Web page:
View details for DOI 10.1111/jcpt.12553
View details for Web of Science ID 000409017900020
View details for PubMedID 28556939
Use of a Robotic Sampler (PIPER) for Evaluation of Particulate Matter Exposure and Eczema in Preschoolers
INTERNATIONAL JOURNAL OF ENVIRONMENTAL RESEARCH AND PUBLIC HEALTH
2016; 13 (2): 242
While the association of eczema with asthma is well recognized, little research has focused on the potential role of inhalable exposures and eczema. While indoor air quality is important in the development of respiratory disease as children in the U.S. spend the majority of their time indoors, relatively little research has focused on correlated non-respiratory conditions. This study examined the relationship between particulate matter (PM) exposures in preschool age children and major correlates of asthma, such as wheeze and eczema. Air sampling was carried out using a robotic (PIPER) child-sampling surrogate. This study enrolled 128 participants, 57 male and 71 female children. Ages ranged from 3 to 58 months with the mean age of 29.3 months. A comparison of subjects with and without eczema showed a difference in the natural log (ln) of PM collected from the PIPER air sampling (p = 0.049). PIPER's sampling observed an association between the ln PM concentrations and eczema, but not an association with wheezing history in pre-school children. Our findings are consistent with the hypothesis of the role of the microenvironment in mediating atopic dermatitis, which is one of the predictors of persistent asthma. Our findings also support the use of PIPER in its ability to model and sample the microenvironment of young children.
View details for DOI 10.3390/ijerph13020242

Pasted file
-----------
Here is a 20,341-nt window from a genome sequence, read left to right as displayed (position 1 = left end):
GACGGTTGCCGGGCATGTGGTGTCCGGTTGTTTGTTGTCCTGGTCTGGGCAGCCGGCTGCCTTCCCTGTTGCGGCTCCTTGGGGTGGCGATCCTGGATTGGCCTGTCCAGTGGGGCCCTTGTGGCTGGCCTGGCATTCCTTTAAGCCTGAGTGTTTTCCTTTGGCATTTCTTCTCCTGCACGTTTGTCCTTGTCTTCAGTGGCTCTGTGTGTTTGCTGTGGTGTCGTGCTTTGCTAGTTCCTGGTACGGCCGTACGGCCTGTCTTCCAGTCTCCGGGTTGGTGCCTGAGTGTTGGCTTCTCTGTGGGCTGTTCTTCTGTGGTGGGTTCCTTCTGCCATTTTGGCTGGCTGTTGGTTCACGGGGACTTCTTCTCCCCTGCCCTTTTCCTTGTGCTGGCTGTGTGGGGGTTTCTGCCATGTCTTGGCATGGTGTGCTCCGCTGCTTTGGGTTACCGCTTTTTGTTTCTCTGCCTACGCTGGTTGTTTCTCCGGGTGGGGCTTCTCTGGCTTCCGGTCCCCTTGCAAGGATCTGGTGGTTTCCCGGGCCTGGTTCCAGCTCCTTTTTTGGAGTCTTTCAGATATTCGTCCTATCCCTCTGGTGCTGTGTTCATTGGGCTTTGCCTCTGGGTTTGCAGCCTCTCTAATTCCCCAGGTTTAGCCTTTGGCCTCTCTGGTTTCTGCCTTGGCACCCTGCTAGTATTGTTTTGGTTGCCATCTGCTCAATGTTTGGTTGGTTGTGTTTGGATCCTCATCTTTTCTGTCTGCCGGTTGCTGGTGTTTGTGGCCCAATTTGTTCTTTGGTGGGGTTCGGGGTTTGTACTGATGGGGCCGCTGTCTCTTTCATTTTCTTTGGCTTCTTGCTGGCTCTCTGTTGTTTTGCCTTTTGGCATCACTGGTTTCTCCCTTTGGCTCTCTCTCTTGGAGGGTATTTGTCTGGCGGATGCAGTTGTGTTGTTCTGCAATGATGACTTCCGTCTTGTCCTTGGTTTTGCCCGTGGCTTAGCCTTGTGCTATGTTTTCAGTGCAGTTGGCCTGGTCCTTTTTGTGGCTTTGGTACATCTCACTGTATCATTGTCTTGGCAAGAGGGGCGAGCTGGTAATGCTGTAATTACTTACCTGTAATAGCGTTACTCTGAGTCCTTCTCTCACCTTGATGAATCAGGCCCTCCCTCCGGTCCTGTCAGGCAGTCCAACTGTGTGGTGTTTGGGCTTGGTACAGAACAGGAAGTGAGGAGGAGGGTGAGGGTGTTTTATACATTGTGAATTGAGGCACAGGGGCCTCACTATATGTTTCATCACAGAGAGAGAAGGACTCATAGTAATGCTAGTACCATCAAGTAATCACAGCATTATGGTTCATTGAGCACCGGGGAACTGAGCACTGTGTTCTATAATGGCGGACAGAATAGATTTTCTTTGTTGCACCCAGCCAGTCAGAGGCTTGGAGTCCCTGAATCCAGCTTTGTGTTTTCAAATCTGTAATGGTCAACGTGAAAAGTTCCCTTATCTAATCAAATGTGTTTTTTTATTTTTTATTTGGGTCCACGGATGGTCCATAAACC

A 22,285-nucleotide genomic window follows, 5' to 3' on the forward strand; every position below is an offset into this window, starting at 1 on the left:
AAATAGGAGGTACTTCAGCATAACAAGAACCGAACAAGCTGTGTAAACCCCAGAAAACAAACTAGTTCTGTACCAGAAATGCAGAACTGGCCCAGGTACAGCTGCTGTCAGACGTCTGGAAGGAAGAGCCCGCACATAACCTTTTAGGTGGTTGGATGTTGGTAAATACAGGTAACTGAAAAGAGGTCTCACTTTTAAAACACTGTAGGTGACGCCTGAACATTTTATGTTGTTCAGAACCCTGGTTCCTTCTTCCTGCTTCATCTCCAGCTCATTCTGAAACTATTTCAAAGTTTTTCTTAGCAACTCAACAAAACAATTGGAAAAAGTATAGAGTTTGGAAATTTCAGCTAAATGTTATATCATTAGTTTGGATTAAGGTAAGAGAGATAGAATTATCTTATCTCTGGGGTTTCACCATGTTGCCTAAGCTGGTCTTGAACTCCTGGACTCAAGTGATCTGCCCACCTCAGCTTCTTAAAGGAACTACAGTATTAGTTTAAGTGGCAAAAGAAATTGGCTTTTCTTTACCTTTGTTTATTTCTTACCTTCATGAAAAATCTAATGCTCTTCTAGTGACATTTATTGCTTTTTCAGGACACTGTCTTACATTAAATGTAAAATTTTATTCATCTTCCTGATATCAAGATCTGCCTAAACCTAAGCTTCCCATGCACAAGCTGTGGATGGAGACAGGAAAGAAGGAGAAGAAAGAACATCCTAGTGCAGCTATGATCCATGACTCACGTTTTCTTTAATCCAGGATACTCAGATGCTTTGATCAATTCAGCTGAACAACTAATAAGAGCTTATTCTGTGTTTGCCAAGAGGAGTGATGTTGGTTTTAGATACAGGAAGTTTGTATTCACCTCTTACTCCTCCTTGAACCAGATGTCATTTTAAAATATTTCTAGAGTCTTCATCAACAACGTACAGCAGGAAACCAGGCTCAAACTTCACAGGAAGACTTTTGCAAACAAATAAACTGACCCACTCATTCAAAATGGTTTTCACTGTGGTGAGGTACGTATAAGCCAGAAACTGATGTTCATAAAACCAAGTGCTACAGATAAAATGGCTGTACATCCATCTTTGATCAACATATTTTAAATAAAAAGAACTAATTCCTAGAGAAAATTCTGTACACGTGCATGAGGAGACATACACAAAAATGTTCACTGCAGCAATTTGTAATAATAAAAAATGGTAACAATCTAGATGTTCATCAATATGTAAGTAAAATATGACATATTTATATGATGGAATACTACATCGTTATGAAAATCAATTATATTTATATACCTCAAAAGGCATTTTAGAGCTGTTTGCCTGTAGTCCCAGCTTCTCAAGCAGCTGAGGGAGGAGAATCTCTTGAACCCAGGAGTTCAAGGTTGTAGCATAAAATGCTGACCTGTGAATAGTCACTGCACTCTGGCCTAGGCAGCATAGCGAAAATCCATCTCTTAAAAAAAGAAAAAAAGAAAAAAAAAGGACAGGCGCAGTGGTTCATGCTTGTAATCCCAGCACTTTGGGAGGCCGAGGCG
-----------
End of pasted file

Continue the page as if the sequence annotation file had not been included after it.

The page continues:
View details for Web of Science ID 000371900500058
View details for PubMedID 26907317
View details for PubMedCentralID PMC4772262
Addressing Narcotics in the Pediatric Population.
MD advisor : a journal for New Jersey medical community
2015; 8 (4): 7-14
View details for PubMedID 27603278
Drebrin A Knockout Eliminates the Rapid Form of Homeostatic Synaptic Plasticity at Excitatory Synapses of Intact Adult Cerebral Cortex
JOURNAL OF COMPARATIVE NEUROLOGY
2009; 517 (1): 105-121
Homeostatic synaptic plasticity (HSP) is important for maintaining neurons' excitability within the dynamic range and for protecting neurons from unconstrained long-term potentiation that can cause breakdown of synapse specificity (Turrigiano  Cell 135:422-435). Knowledge of the molecular mechanism underlying this phenomenon remains incomplete, especially for the rapid form of HSP. To test whether HSP in adulthood depends on an F-actin binding protein, drebrin A, mice deleted of the adult isoform of drebrin (DAKO) but retaining the embryonic isoform (drebrin E) were generated. HSP was assayed by determining whether the NR2A subunit of N-methyl-D-aspartate receptors (NMDARs) can rise rapidly within spines following the application of an NMDAR antagonist, D-APV, onto the cortical surface. Electron microscopic immunocytochemistry revealed that, as expected, the D-APV treatment of wild-type (WT) mouse cortex increased the proportion of NR2A-immunolabeled spines within 30 minutes relative to basal levels in hemispheres treated with an inactive enantiomer, L-APV. This difference was significant at the postsynaptic membrane and postsynaptic density (i.e., synaptic junction) as well as at nonsynaptic sites within spines and was not accompanied by spine size changes. In contrast, the D-APV treatment of DAKO brains did not augment NR2A labeling within the spine cytoplasm or at the synaptic junction, even though basal levels of NR2A were not significantly different from those of WT cortices. These findings indicate that drebrin A is required for the rapid (<30 minutes) form of HSP at excitatory synapses of adult cortices, whereas drebrin E is sufficient for maintaining basal NR2A levels within spines.
View details for DOI 10.1002/cne.22137
View details for Web of Science ID 000269848300007
View details for PubMedID 19711416
View details for PubMedCentralID PMC2839874